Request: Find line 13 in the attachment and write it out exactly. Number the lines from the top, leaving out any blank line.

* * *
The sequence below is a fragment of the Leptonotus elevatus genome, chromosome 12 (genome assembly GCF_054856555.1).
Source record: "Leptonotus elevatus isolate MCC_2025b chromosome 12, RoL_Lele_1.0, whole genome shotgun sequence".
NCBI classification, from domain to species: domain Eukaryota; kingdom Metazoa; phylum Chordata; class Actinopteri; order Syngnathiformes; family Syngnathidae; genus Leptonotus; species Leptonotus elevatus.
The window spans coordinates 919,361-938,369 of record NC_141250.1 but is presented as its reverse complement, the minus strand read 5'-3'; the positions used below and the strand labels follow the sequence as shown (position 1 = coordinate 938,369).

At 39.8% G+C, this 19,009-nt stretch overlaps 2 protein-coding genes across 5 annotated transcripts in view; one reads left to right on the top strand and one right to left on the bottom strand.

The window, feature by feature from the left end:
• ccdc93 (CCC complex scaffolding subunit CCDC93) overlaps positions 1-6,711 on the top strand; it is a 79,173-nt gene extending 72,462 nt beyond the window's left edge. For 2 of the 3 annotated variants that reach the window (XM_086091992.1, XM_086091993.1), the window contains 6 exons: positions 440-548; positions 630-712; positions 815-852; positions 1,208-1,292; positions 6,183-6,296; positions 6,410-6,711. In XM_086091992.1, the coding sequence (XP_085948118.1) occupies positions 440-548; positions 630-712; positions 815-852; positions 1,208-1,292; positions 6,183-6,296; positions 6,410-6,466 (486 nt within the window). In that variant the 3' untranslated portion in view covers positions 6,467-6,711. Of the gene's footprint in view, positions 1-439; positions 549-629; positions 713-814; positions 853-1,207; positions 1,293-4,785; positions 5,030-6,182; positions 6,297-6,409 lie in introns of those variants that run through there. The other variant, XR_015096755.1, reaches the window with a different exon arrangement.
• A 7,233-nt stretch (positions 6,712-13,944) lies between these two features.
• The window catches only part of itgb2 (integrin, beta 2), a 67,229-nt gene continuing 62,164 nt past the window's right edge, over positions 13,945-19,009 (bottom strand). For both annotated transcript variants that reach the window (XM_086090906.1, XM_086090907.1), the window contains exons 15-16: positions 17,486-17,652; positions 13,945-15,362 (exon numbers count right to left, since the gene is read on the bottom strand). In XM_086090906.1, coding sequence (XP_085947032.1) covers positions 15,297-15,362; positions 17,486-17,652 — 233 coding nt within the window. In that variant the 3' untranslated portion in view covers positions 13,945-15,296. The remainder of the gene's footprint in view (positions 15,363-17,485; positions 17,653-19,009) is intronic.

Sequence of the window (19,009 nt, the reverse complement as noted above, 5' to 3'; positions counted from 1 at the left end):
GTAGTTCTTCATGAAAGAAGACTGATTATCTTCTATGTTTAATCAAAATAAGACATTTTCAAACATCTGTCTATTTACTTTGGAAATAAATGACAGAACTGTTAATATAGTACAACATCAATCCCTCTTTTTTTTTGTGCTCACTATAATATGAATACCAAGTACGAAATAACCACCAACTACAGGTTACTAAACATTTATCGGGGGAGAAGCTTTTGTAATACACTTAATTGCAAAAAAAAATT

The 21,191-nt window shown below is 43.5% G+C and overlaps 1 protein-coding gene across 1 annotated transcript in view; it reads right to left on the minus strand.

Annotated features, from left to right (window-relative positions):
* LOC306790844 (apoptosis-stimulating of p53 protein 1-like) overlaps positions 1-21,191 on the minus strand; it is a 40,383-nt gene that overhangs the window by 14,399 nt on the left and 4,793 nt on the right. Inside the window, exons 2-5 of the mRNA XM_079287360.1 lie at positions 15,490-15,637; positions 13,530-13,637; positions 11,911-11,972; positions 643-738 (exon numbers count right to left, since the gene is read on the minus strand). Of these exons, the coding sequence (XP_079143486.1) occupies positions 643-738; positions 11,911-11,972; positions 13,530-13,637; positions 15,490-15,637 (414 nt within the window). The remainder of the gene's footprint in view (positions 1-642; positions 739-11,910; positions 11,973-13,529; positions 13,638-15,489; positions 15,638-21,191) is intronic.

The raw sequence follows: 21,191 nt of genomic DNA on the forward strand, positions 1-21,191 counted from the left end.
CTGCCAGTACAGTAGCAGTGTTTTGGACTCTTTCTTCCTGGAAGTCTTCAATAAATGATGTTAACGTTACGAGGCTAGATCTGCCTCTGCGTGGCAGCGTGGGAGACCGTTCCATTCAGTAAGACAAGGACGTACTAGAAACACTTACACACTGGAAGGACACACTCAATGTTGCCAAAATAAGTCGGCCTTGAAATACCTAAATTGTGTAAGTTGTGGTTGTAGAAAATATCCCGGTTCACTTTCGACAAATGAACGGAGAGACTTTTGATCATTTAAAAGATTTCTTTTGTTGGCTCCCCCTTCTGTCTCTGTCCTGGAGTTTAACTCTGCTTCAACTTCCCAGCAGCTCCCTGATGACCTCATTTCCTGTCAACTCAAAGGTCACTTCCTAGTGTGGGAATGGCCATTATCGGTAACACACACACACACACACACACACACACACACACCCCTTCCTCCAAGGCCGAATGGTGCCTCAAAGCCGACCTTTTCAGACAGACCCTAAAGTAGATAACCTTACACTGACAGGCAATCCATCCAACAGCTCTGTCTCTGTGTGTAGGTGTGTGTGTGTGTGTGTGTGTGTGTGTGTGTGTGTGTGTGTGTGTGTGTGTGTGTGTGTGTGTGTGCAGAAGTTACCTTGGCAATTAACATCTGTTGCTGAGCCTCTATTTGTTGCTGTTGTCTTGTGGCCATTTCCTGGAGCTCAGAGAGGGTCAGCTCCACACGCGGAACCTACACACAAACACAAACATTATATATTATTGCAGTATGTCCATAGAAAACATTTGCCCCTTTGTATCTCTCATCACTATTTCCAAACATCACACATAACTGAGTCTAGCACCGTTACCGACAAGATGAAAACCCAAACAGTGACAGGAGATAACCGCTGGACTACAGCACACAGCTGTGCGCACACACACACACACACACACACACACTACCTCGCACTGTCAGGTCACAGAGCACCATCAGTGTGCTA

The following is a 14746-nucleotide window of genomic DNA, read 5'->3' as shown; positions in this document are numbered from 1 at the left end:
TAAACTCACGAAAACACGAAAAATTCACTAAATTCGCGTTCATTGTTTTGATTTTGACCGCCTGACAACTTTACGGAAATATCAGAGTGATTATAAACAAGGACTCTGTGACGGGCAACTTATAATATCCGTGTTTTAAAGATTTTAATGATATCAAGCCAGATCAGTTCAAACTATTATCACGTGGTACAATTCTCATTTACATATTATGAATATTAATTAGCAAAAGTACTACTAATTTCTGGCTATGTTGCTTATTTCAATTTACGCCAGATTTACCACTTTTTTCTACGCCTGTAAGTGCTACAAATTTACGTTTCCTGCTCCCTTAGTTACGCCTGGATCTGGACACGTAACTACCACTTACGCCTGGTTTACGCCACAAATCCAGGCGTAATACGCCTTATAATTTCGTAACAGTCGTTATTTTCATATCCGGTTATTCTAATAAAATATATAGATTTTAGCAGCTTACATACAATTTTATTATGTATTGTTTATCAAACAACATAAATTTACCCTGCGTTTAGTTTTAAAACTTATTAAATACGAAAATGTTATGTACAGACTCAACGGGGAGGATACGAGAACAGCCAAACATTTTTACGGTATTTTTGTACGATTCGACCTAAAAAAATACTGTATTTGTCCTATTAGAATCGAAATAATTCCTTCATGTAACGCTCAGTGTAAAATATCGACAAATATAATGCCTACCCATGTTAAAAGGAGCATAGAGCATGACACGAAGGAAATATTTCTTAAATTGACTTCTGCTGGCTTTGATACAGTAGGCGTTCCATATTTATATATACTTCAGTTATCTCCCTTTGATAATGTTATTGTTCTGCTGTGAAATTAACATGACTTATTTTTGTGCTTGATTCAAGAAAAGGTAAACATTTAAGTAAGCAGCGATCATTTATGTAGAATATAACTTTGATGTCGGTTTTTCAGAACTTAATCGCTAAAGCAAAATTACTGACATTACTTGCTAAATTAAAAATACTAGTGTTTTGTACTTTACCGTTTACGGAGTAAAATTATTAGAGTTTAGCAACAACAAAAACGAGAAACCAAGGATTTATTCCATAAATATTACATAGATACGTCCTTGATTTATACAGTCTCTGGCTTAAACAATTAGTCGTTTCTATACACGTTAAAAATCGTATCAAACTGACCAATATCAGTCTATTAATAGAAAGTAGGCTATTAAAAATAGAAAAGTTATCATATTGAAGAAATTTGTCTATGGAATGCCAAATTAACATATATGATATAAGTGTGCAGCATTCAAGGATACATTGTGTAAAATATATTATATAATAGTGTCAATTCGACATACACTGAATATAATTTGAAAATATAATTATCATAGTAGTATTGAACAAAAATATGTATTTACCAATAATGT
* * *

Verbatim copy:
Annotated features, from left to right (window-relative positions):